People go out to a restaurant or café for a variety of reasons. It might be to celebrate, to catch up with friends or to hold meetings.
Whatever the reason it should be a pleasant, even memorable, experience. It can only be this, however, if staff are welcoming, professional and can provide the right kind of information and advice.
In order to do this in the most effective way you will need to be able to;
discuss the characteristics of each of the major food types offered by your establishment with your customers;
understand and use the correct application of sensory evaluation techniques to evaluate food, thereby helping you to offer accurate advice on food aroma, taste and texture;
provide current, accurate and relevant advice to customers on their selection to meet different taste and price preferences; and
maintain and continuously extend your food and menu knowledge to enhance your workplace activities.
Then, too, in order to be efficient and productive with your time you will need to be aware of, and understand, the activities your establishment undertakes, that will also require knowledge of major food types. For example;
conducting product tastings
providing product advice and selling food to customers
selecting or assisting with selection of products from suppliers
writing or providing input into menus
Research Information on Food
The world has become a place of unlimited boundaries; of international flavours, of trends and of specific dietary needs. In order for you to fulfil your role professionally, and provide customers with accurate advice you will therefore need to identify and research information relevant to your role.
Identify sources of information on food.
Fortunately, in today’s world of information technology, information is available in a variety of ways and you can go about collecting it using methods that include;
talking to chefs, cooks, other food personnel and product suppliers about the items on your menu list. Talking to kitchen personnel before each service period will give you up to the minute information on menu items, their ingredients and what is or isn’t available. It is also recommended that you taste a variety of the dishes, before each service period, so that you can advise on taste, aroma and texture thereby allowing you to better describe and recommend dishes to customers.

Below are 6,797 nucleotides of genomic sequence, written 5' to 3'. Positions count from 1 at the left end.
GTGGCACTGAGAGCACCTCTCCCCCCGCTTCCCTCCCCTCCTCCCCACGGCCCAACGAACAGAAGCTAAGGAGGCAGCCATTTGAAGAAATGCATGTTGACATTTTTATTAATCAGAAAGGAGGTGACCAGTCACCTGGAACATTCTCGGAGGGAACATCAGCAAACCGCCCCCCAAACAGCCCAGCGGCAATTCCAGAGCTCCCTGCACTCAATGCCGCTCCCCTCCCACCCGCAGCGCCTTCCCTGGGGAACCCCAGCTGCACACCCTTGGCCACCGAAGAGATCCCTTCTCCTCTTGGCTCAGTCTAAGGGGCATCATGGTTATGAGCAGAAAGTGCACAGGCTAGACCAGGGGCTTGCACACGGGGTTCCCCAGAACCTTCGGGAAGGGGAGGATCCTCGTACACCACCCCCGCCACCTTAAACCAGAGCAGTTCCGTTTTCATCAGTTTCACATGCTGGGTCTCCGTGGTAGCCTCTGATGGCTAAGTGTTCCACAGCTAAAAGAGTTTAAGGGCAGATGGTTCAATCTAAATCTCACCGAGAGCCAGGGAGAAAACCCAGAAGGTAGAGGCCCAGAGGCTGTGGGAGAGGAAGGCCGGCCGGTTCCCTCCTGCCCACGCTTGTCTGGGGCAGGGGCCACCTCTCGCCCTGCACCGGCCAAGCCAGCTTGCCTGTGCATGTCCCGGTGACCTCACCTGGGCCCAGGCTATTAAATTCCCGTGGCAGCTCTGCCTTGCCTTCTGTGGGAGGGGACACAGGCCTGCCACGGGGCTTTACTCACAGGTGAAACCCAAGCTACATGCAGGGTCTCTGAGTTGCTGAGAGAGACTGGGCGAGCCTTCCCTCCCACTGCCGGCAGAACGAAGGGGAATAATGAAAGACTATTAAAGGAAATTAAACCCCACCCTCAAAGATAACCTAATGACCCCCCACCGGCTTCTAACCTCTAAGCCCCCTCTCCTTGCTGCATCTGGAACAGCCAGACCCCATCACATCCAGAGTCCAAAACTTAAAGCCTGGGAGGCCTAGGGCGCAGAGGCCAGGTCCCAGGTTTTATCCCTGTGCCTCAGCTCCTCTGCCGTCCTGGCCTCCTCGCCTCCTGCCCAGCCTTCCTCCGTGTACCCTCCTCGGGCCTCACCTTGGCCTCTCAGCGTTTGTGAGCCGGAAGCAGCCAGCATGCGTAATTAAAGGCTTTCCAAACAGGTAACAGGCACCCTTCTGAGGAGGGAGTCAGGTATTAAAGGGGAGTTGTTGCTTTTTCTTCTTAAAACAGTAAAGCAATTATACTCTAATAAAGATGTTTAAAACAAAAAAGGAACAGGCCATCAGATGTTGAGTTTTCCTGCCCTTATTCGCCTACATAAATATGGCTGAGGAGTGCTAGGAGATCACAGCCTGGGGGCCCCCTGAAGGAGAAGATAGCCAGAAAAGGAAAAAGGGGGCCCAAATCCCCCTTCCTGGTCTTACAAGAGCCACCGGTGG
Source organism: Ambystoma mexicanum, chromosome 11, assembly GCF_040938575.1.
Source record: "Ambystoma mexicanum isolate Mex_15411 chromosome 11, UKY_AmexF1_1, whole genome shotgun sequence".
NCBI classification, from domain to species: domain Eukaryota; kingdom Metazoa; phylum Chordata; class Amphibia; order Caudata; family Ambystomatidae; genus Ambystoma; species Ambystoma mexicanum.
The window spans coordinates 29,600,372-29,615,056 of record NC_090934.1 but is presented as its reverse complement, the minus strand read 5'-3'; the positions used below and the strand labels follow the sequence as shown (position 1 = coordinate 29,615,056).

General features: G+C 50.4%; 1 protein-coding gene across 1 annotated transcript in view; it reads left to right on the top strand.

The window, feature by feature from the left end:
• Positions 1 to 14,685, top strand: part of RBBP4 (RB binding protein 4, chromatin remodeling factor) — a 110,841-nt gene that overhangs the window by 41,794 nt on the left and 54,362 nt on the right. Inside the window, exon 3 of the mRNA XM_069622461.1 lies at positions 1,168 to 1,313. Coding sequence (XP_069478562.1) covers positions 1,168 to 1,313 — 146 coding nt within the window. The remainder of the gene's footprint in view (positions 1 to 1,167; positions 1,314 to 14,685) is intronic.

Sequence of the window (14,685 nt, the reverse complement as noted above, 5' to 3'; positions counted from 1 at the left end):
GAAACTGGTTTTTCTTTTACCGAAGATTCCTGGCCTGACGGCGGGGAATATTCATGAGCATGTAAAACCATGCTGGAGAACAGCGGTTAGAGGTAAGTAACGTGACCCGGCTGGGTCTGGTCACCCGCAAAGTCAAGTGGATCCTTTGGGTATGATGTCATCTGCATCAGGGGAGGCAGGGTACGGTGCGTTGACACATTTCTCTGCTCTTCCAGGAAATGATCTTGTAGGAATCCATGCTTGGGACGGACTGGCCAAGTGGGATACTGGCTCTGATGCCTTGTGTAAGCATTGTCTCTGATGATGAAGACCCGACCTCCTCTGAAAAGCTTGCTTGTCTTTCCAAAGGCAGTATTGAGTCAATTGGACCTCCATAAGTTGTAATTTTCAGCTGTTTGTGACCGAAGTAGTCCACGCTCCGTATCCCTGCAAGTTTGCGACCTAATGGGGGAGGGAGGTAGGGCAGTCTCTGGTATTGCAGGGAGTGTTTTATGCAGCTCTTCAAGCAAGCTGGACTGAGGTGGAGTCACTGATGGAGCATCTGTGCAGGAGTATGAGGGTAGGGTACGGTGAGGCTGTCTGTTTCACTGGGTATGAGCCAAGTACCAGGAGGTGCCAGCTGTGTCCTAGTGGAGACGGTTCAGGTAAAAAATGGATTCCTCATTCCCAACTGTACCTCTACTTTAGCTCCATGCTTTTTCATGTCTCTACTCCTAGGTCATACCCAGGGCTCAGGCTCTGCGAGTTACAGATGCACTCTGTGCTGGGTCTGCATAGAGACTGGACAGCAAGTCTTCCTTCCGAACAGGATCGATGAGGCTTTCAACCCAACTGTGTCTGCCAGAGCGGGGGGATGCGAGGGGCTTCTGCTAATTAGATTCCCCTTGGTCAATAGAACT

attending trade shows – Several times a year there will be trade fairs that you can attend. These will be put on by either product suppliers or by industry bodies like Australian Hotels Association (AHA). They are an excellent way to get information about a lot of different products in a relatively short space of time.
attending food tastings – to sample new menus or to learn about emerging trends in food.
joining associations and industry bodies – such as The Restaurant & Catering Industry Association of Australia, Food Service Suppliers Association Australia among others. See; https://www.gffoodservice.com.au/about/industry-associations/
reading food reference books – such as cook books or texts that deal with a range of food related issues such as nutrition or food health issues.
using the Internet – The internet is an almost limitless source of information about the industry. It is also fairly simple to find information here. Care should be taken when researching information on the internet as not all sites are official. Anyone can post information on the World Wide Web – information which is not necessarily correct. It is recommended, therefore, that only authorised sites such as those of tourist bureaus, airlines, hotels etc. are used.
Trade Magazines – There are a variety of trade magazines such as ‘Hospitality Magazine’ that are full of articles about the hospitality industry. Articles will include such things as company mergers, latest products, new technology and so on. They are an important source of information. Examples of trade magazines include (but are not limited to);
Relevant information that assists in operational duties
How can this knowledge be refined to suit specific sectors and businesses?
Not all industries or sectors of hospitality will work to the same rules. Each sector of the tourism & hospitality industry will have issues, procedures and customs unique to it.
If working in a restaurant you may need to be informed about the various dishes served; the ingredients used, cooking methods, complimentary courses and wines and so on. Knowledge of ingredients is very important as some people have food allergies and can go into anaphylactic shock and die if they eat even a small amount of nut product such as peanut oil for example.
In the hotel or information sectors of the industry you would need to have an in depth knowledge of the local area; where to find good restaurants, local attractions, shopping opportunities and opening hours, access to medical attention and much more.
Working in a kitchen environment you would need specific knowledge on hygiene and safety when working with food or food preparation equipment
For each sector of the industry you would also need to be aware of any licensing or legislative requirements. In many industries these requirements are vital to the organisation’s continued operation. Restaurants, bars and clubs serving alcohol MUST be licensed to do so and are required to comply with a great many rules, and, in any business involved with the production of food products staff must be aware of, and follow, strict hygiene regulations…. continues in learner guide….